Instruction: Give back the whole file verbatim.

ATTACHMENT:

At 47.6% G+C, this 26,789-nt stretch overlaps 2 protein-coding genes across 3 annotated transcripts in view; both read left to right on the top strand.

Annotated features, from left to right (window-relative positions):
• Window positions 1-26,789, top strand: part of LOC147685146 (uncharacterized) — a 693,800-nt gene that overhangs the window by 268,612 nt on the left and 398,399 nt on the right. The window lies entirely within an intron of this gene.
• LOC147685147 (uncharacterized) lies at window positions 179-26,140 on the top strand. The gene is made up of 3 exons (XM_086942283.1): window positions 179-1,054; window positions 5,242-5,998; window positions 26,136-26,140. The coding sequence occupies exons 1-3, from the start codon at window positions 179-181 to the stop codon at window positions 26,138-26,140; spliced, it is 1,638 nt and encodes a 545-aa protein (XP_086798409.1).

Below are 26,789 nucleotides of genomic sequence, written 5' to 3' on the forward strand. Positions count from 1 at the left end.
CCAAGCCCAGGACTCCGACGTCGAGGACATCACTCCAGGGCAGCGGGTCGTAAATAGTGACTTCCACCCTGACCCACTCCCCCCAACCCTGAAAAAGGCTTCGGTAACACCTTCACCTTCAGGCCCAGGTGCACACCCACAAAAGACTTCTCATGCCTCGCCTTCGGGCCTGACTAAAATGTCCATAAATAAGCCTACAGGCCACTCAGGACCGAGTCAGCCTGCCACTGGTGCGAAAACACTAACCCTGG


At 47.6% G+C, this 26,789-nt stretch overlaps 2 protein-coding genes across 3 annotated transcripts in view; both read left to right on the top strand.

Annotated features, from left to right (window-relative positions):
• Window positions 1-26,789, top strand: part of LOC147685146 (uncharacterized) — a 693,800-nt gene that overhangs the window by 268,612 nt on the left and 398,399 nt on the right. The window lies entirely within an intron of this gene.
• LOC147685147 (uncharacterized) lies at window positions 179-26,140 on the top strand. The gene is made up of 3 exons (XM_086942283.1): window positions 179-1,054; window positions 5,242-5,998; window positions 26,136-26,140. The coding sequence occupies exons 1-3, from the start codon at window positions 179-181 to the stop codon at window positions 26,138-26,140; spliced, it is 1,638 nt and encodes a 545-aa protein (XP_086798409.1).

Below are 26,789 nucleotides of genomic sequence, written 5' to 3' on the forward strand. Positions count from 1 at the left end.
CCAAGCCCAGGACTCCGACGTCGAGGACATCACTCCAGGGCAGCGGGTCGTAAATAGTGACTTCCACCCTGACCCACTCCCCCCAACCCTGAAAAAGGCTTCGGTAACACCTTCACCTTCAGGCCCAGGTGCACACCCACAAAAGACTTCTCATGCCTCGCCTTCGGGCCTGACTAAAATGTCCATAAATAAGCCTACAGGCCACTCAGGACCGAGTCAGCCTGCCACTGGTGCGAAAACACTAACCCTGG